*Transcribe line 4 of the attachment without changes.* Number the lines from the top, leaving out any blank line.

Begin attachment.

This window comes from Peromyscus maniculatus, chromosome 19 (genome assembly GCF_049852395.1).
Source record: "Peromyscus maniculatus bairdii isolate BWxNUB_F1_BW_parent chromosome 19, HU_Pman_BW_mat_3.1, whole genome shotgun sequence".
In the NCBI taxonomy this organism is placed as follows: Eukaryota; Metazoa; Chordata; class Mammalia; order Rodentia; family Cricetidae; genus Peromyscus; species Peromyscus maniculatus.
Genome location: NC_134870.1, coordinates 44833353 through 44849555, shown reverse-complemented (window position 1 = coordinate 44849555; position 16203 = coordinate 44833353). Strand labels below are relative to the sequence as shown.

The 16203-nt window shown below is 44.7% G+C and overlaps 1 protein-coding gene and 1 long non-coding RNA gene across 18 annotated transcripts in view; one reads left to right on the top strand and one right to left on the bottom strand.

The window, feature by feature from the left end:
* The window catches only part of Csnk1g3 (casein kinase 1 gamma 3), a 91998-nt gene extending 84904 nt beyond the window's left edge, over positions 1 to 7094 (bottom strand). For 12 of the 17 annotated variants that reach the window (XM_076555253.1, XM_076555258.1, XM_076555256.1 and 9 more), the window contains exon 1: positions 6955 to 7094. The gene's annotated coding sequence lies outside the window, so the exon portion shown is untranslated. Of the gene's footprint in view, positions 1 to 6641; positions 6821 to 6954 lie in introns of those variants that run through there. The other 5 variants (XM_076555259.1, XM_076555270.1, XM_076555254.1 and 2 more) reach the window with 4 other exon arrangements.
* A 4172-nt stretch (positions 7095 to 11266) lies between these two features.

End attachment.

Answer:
Genome location: NC_134870.1, coordinates 44833353 through 44849555, shown reverse-complemented (window position 1 = coordinate 44849555; position 16203 = coordinate 44833353). Strand labels below are relative to the sequence as shown.